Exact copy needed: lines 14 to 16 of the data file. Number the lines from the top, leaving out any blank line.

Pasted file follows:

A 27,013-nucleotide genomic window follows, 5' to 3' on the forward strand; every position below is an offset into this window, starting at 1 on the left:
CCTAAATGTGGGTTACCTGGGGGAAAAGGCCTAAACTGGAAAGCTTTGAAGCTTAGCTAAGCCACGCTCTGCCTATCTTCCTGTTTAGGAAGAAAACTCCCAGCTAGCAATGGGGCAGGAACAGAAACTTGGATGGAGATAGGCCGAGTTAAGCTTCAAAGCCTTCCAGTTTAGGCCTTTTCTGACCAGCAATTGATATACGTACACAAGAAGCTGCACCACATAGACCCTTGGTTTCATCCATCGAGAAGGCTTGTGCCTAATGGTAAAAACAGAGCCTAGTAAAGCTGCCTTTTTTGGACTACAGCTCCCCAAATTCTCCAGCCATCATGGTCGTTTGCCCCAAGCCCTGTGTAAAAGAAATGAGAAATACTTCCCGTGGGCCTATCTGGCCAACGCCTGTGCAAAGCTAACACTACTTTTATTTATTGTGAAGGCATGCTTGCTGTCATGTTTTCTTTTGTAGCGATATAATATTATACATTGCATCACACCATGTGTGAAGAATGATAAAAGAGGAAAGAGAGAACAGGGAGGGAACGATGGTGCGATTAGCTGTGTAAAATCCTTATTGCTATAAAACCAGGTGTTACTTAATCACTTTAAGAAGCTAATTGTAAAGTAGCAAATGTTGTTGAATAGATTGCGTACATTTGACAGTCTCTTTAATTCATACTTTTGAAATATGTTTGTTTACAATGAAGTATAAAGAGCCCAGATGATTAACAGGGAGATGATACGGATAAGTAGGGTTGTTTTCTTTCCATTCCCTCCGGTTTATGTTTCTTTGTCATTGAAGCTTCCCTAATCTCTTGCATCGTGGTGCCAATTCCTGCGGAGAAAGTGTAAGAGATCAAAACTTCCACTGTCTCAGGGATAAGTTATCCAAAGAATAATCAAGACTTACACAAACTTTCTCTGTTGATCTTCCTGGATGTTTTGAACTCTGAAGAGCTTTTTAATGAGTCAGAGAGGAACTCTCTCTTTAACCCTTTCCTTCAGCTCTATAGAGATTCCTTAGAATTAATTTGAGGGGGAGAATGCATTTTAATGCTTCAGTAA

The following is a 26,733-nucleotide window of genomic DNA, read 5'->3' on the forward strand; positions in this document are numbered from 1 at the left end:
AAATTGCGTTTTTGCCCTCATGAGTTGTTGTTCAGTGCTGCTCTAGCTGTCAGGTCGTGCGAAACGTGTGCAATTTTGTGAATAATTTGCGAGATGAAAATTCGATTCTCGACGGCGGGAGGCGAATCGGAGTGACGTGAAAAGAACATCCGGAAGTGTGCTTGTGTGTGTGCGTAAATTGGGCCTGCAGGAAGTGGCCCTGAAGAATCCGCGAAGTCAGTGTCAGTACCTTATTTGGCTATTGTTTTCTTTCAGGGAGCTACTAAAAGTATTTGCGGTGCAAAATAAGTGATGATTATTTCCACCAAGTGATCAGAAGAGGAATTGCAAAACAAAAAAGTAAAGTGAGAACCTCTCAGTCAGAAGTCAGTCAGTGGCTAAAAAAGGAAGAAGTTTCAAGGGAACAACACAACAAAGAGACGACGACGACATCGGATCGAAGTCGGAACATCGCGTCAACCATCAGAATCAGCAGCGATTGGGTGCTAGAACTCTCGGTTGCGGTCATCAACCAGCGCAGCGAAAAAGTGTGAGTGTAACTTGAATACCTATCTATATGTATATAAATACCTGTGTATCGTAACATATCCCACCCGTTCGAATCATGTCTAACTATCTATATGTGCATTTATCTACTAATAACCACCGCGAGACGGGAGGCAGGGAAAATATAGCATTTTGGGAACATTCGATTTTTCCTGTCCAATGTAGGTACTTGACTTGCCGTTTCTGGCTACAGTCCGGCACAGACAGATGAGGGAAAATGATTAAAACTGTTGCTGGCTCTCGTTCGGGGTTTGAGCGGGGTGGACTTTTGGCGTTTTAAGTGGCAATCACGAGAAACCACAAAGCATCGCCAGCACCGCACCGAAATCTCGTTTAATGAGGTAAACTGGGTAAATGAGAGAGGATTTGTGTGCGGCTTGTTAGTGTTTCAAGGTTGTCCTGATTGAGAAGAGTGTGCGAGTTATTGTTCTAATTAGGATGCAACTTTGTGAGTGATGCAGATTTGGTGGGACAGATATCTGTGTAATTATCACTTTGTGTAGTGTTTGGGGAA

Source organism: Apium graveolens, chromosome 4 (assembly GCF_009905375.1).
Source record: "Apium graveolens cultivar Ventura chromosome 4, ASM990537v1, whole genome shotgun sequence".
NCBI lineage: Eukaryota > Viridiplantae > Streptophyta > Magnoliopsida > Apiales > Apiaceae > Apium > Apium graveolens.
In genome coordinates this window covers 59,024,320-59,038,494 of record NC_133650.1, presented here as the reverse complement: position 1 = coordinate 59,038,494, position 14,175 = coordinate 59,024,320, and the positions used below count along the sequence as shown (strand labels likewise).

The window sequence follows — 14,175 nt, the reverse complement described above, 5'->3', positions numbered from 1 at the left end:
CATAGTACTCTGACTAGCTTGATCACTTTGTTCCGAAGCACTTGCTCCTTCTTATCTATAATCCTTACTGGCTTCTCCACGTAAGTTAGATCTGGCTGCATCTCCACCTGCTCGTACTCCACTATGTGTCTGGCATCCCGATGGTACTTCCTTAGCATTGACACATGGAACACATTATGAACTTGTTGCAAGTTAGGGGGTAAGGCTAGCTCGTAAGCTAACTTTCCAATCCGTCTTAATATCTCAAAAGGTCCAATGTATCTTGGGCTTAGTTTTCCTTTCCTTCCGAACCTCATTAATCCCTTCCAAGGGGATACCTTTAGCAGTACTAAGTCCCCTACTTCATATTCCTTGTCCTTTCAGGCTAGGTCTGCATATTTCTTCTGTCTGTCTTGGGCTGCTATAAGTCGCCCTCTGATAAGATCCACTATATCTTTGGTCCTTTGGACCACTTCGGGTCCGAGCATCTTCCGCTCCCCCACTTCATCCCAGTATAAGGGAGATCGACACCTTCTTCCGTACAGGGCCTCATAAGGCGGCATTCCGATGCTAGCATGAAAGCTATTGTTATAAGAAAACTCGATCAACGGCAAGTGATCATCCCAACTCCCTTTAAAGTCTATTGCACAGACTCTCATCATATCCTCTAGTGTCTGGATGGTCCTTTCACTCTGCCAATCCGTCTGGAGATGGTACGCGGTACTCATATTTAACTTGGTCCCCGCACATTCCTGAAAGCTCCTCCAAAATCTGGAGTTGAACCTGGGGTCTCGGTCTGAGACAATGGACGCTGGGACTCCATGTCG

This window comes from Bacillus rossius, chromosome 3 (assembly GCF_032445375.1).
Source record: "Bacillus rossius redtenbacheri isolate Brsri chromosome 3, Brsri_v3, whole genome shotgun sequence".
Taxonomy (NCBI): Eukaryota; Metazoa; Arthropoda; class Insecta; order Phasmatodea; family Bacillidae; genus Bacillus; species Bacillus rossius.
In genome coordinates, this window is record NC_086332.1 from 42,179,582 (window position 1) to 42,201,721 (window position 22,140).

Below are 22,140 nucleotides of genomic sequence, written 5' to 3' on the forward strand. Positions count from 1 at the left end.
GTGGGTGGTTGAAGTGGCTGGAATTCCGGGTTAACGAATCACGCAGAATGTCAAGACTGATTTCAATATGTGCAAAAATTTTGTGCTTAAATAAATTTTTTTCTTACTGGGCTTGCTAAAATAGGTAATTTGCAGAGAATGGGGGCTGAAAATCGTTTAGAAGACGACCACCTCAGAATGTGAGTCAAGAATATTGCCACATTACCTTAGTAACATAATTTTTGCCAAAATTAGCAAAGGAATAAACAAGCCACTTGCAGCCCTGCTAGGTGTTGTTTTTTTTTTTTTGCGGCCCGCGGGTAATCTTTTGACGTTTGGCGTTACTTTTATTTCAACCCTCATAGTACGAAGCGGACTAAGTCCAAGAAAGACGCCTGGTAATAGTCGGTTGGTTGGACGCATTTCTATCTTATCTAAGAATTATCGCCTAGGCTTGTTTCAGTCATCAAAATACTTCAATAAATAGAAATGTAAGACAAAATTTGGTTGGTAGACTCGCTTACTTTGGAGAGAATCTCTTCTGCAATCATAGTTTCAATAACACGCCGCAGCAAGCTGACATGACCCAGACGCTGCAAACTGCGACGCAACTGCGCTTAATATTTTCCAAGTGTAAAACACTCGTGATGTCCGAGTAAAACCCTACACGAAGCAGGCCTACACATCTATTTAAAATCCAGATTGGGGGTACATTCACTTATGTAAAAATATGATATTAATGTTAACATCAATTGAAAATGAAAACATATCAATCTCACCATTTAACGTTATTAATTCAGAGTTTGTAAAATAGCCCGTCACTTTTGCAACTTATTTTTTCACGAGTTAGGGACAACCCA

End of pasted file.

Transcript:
In genome coordinates, this window is record NC_086332.1 from 42,179,582 (window position 1) to 42,201,721 (window position 22,140).

Below are 22,140 nucleotides of genomic sequence, written 5' to 3' on the forward strand. Positions count from 1 at the left end.
GTGGGTGGTTGAAGTGGCTGGAATTCCGGGTTAACGAATCACGCAGAATGTCAAGACTGATTTCAATATGTGCAAAAATTTTGTGCTTAAATAAATTTTTTTCTTACTGGGCTTGCTAAAATAGGTAATTTGCAGAGAATGGGGGCTGAAAATCGTTTAGAAGACGACCACCTCAGAATGTGAGTCAAGAATATTGCCACATTACCTTAGTAACATAATTTTTGCCAAAATTAGCAAAGGAATAAACAAGCCACTTGCAGCCCTGCTAGGTGTTGTTTTTTTTTTTTTGCGGCCCGCGGGTAATCTTTTGACGTTTGGCGTTACTTTTATTTCAACCCTCATAGTACGAAGCGGACTAAGTCCAAGAAAGACGCCTGGTAATAGTCGGTTGGTTGGACGCATTTCTATCTTATCTAAGAATTATCGCCTAGGCTTGTTTCAGTCATCAAAATACTTCAATAAATAGAAATGTAAGACAAAATTTGGTTGGTAGACTCGCTTACTTTGGAGAGAATCTCTTCTGCAATCATAGTTTCAATAACACGCCGCAGCAAGCTGACATGACCCAGACGCTGCAAACTGCGACGCAACTGCGCTTAATATTTTCCAAGTGTAAAACACTCGTGATGTCCGAGTAAAACCCTACACGAAGCAGGCCTACACATCTATTTAAAATCCAGATTGGGGGTACATTCACTTATGTAAAAATATGATATTAATGTTAACATCAATTGAAAATGAAAACATATCAATCTCACCATTTAACGTTATTAATTCAGAGTTTGTAAAATAGCCCGTCACTTTTGCAACTTATTTTTTCACGAGTTAGGGACAACCCA